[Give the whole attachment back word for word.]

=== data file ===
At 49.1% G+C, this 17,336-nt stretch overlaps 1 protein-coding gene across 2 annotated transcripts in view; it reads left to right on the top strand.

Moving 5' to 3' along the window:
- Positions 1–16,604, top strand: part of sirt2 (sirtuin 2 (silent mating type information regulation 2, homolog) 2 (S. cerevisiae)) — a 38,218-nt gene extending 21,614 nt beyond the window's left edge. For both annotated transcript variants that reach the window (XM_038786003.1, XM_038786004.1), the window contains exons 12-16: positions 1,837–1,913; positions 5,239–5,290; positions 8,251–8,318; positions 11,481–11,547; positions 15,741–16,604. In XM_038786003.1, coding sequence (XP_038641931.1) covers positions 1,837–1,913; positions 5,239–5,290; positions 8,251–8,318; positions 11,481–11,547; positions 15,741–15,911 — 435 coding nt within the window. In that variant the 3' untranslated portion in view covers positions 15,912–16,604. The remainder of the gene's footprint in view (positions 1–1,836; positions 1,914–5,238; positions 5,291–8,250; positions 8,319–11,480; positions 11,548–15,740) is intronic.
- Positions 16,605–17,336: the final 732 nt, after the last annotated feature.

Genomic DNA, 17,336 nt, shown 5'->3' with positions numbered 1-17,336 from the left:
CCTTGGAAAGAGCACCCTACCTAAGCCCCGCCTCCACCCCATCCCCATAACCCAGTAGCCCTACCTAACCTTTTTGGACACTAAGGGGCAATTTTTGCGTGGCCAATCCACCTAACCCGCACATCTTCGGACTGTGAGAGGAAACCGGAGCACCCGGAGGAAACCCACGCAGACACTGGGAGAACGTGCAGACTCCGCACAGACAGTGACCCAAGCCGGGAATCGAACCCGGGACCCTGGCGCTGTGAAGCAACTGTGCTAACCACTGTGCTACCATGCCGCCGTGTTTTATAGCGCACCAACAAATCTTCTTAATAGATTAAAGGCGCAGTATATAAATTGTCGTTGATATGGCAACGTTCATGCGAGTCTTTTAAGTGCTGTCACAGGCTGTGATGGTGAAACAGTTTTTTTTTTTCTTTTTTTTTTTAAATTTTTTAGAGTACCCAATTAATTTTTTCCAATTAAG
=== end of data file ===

At 49.1% G+C, this 17,336-nt stretch overlaps 1 protein-coding gene across 2 annotated transcripts in view; it reads left to right on the top strand.

Moving 5' to 3' along the window:
- Positions 1–16,604, top strand: part of sirt2 (sirtuin 2 (silent mating type information regulation 2, homolog) 2 (S. cerevisiae)) — a 38,218-nt gene extending 21,614 nt beyond the window's left edge. For both annotated transcript variants that reach the window (XM_038786003.1, XM_038786004.1), the window contains exons 12-16: positions 1,837–1,913; positions 5,239–5,290; positions 8,251–8,318; positions 11,481–11,547; positions 15,741–16,604. In XM_038786003.1, coding sequence (XP_038641931.1) covers positions 1,837–1,913; positions 5,239–5,290; positions 8,251–8,318; positions 11,481–11,547; positions 15,741–15,911 — 435 coding nt within the window. In that variant the 3' untranslated portion in view covers positions 15,912–16,604. The remainder of the gene's footprint in view (positions 1–1,836; positions 1,914–5,238; positions 5,291–8,250; positions 8,319–11,480; positions 11,548–15,740) is intronic.
- Positions 16,605–17,336: the final 732 nt, after the last annotated feature.

Genomic DNA, 17,336 nt, shown 5'->3' with positions numbered 1-17,336 from the left:
CCTTGGAAAGAGCACCCTACCTAAGCCCCGCCTCCACCCCATCCCCATAACCCAGTAGCCCTACCTAACCTTTTTGGACACTAAGGGGCAATTTTTGCGTGGCCAATCCACCTAACCCGCACATCTTCGGACTGTGAGAGGAAACCGGAGCACCCGGAGGAAACCCACGCAGACACTGGGAGAACGTGCAGACTCCGCACAGACAGTGACCCAAGCCGGGAATCGAACCCGGGACCCTGGCGCTGTGAAGCAACTGTGCTAACCACTGTGCTACCATGCCGCCGTGTTTTATAGCGCACCAACAAATCTTCTTAATAGATTAAAGGCGCAGTATATAAATTGTCGTTGATATGGCAACGTTCATGCGAGTCTTTTAAGTGCTGTCACAGGCTGTGATGGTGAAACAGTTTTTTTTTTTCTTTTTTTTTTTAAATTTTTTAGAGTACCCAATTAATTTTTTCCAATTAAG